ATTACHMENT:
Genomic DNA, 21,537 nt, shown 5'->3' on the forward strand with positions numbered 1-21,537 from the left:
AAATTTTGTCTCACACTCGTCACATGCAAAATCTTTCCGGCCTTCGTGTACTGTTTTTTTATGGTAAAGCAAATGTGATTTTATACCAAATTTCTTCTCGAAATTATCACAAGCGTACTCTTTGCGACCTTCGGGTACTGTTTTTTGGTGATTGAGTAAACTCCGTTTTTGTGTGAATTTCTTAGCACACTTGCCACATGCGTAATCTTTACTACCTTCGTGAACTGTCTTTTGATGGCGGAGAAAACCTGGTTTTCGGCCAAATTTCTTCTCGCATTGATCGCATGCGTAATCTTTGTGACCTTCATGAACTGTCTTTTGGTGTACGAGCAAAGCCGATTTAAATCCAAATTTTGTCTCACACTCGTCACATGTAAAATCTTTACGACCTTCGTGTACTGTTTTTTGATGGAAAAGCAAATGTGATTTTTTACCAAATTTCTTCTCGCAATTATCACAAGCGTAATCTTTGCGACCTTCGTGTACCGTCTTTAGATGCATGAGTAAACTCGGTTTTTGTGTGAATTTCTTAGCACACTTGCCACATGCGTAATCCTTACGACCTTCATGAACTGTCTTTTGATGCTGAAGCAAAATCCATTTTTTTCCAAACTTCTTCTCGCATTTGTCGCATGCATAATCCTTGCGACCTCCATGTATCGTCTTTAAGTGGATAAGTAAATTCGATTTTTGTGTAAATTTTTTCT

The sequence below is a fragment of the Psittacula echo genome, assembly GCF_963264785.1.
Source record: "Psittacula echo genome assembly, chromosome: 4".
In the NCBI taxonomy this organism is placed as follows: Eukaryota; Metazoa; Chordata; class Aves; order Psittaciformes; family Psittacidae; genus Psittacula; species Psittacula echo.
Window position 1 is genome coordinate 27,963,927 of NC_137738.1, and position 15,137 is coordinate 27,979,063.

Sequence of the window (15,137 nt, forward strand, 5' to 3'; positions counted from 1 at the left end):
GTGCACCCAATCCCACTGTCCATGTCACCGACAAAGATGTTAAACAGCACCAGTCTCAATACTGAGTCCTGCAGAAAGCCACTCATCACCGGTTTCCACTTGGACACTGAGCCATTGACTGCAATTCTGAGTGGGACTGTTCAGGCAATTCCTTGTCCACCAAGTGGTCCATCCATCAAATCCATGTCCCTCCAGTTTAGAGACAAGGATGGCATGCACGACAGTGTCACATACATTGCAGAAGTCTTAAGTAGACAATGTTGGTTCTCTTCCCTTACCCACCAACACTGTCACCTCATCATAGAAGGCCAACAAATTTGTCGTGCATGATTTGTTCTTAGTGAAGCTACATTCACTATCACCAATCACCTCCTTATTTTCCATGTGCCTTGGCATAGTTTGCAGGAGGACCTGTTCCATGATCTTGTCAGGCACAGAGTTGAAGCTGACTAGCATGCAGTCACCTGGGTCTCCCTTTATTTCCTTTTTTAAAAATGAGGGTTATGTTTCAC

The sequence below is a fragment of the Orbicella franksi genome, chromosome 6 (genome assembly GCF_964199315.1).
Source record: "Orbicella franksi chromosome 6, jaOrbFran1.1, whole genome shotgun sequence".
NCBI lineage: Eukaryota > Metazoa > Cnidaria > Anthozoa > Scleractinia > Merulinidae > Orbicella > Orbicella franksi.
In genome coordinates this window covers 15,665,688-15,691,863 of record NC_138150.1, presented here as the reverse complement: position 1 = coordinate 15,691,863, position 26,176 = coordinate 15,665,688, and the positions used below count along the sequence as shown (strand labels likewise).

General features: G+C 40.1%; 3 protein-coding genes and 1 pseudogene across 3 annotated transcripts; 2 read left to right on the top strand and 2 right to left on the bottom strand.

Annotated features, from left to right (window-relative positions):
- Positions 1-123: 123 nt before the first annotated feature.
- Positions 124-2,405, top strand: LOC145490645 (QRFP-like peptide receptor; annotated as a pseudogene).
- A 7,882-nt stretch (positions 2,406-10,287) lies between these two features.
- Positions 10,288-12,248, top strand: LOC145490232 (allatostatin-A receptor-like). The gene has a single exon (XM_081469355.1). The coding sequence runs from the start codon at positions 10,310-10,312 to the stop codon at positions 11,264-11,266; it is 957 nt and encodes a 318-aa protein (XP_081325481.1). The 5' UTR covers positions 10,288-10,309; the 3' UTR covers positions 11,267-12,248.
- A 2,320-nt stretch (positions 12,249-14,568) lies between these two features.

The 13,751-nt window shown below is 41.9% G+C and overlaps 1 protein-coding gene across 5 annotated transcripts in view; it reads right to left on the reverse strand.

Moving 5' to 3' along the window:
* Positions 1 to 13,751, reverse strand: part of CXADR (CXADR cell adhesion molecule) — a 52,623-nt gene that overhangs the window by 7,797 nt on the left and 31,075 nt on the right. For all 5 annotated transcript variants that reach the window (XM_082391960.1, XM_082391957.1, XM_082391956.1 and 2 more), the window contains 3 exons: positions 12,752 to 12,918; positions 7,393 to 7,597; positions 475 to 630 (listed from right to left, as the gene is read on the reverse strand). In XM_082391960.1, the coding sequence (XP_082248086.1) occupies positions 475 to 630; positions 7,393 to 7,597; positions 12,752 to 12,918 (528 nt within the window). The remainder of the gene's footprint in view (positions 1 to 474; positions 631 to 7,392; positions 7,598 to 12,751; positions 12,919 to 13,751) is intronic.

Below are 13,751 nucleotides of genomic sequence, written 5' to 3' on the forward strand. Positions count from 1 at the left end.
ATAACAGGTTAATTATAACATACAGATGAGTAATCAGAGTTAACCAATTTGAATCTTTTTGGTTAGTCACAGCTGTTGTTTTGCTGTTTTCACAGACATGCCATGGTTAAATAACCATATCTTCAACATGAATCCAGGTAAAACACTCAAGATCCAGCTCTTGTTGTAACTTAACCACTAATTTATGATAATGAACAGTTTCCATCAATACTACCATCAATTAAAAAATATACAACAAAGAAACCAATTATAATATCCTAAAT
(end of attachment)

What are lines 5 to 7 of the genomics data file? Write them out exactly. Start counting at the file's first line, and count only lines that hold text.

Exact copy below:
In the NCBI taxonomy this organism is placed as follows: Eukaryota; Metazoa; Chordata; class Aves; order Psittaciformes; family Psittacidae; genus Psittacula; species Psittacula echo.
Window position 1 is genome coordinate 27,963,927 of NC_137738.1, and position 15,137 is coordinate 27,979,063.

Sequence of the window (15,137 nt, forward strand, 5' to 3'; positions counted from 1 at the left end):